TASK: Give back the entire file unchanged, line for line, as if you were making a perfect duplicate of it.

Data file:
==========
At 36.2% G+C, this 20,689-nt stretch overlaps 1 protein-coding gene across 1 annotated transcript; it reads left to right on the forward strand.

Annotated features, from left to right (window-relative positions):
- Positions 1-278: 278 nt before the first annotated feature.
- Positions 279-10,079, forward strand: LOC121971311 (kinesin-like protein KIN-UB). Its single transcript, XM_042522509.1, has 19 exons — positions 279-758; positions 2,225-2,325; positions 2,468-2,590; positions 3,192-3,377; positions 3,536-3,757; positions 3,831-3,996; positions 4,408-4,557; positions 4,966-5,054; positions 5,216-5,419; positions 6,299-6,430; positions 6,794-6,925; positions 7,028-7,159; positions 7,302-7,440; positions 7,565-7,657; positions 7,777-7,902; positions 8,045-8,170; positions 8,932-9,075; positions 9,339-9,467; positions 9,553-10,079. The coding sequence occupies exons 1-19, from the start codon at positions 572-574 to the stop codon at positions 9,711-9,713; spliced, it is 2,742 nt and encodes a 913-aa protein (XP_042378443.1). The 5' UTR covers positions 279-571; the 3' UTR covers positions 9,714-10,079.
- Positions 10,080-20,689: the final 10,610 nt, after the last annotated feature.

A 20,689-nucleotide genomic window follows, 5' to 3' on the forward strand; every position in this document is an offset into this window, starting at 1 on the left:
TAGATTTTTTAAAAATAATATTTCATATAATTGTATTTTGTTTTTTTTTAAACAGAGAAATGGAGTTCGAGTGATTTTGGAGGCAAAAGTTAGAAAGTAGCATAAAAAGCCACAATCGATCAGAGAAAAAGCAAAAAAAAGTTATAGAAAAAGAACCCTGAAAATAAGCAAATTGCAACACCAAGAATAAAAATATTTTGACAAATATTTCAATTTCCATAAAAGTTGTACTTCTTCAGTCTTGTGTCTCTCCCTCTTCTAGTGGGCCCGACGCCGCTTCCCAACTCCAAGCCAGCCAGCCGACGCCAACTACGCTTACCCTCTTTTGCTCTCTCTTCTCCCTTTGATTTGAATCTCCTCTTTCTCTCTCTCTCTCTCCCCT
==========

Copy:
At 36.2% G+C, this 20,689-nt stretch overlaps 1 protein-coding gene across 1 annotated transcript; it reads left to right on the forward strand.

Annotated features, from left to right (window-relative positions):
- Positions 1-278: 278 nt before the first annotated feature.
- Positions 279-10,079, forward strand: LOC121971311 (kinesin-like protein KIN-UB). Its single transcript, XM_042522509.1, has 19 exons — positions 279-758; positions 2,225-2,325; positions 2,468-2,590; positions 3,192-3,377; positions 3,536-3,757; positions 3,831-3,996; positions 4,408-4,557; positions 4,966-5,054; positions 5,216-5,419; positions 6,299-6,430; positions 6,794-6,925; positions 7,028-7,159; positions 7,302-7,440; positions 7,565-7,657; positions 7,777-7,902; positions 8,045-8,170; positions 8,932-9,075; positions 9,339-9,467; positions 9,553-10,079. The coding sequence occupies exons 1-19, from the start codon at positions 572-574 to the stop codon at positions 9,711-9,713; spliced, it is 2,742 nt and encodes a 913-aa protein (XP_042378443.1). The 5' UTR covers positions 279-571; the 3' UTR covers positions 9,714-10,079.
- Positions 10,080-20,689: the final 10,610 nt, after the last annotated feature.

A 20,689-nucleotide genomic window follows, 5' to 3' on the forward strand; every position in this document is an offset into this window, starting at 1 on the left:
TAGATTTTTTAAAAATAATATTTCATATAATTGTATTTTGTTTTTTTTTAAACAGAGAAATGGAGTTCGAGTGATTTTGGAGGCAAAAGTTAGAAAGTAGCATAAAAAGCCACAATCGATCAGAGAAAAAGCAAAAAAAAGTTATAGAAAAAGAACCCTGAAAATAAGCAAATTGCAACACCAAGAATAAAAATATTTTGACAAATATTTCAATTTCCATAAAAGTTGTACTTCTTCAGTCTTGTGTCTCTCCCTCTTCTAGTGGGCCCGACGCCGCTTCCCAACTCCAAGCCAGCCAGCCGACGCCAACTACGCTTACCCTCTTTTGCTCTCTCTTCTCCCTTTGATTTGAATCTCCTCTTTCTCTCTCTCTCTCTCCCCT